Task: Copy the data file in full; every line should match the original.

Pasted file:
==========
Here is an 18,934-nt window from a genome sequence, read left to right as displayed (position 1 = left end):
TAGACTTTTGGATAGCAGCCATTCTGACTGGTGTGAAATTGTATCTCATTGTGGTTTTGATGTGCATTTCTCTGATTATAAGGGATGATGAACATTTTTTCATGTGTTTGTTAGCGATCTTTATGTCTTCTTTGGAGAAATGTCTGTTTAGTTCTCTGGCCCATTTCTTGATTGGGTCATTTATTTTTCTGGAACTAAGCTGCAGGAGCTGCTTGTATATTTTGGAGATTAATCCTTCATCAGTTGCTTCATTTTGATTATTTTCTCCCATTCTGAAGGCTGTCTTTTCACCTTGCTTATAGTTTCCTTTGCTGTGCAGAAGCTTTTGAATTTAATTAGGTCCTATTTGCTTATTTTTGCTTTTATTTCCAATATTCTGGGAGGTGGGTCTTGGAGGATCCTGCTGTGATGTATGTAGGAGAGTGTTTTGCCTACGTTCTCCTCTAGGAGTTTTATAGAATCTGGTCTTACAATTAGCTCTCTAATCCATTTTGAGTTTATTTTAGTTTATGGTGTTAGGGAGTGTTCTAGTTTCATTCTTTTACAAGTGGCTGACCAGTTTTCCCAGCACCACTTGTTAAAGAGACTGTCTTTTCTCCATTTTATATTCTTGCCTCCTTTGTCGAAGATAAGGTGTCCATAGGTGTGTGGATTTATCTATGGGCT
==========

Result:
Here is an 18,934-nt window from a genome sequence, read left to right as displayed (position 1 = left end):
TAGACTTTTGGATAGCAGCCATTCTGACTGGTGTGAAATTGTATCTCATTGTGGTTTTGATGTGCATTTCTCTGATTATAAGGGATGATGAACATTTTTTCATGTGTTTGTTAGCGATCTTTATGTCTTCTTTGGAGAAATGTCTGTTTAGTTCTCTGGCCCATTTCTTGATTGGGTCATTTATTTTTCTGGAACTAAGCTGCAGGAGCTGCTTGTATATTTTGGAGATTAATCCTTCATCAGTTGCTTCATTTTGATTATTTTCTCCCATTCTGAAGGCTGTCTTTTCACCTTGCTTATAGTTTCCTTTGCTGTGCAGAAGCTTTTGAATTTAATTAGGTCCTATTTGCTTATTTTTGCTTTTATTTCCAATATTCTGGGAGGTGGGTCTTGGAGGATCCTGCTGTGATGTATGTAGGAGAGTGTTTTGCCTACGTTCTCCTCTAGGAGTTTTATAGAATCTGGTCTTACAATTAGCTCTCTAATCCATTTTGAGTTTATTTTAGTTTATGGTGTTAGGGAGTGTTCTAGTTTCATTCTTTTACAAGTGGCTGACCAGTTTTCCCAGCACCACTTGTTAAAGAGACTGTCTTTTCTCCATTTTATATTCTTGCCTCCTTTGTCGAAGATAAGGTGTCCATAGGTGTGTGGATTTATCTATGGGCT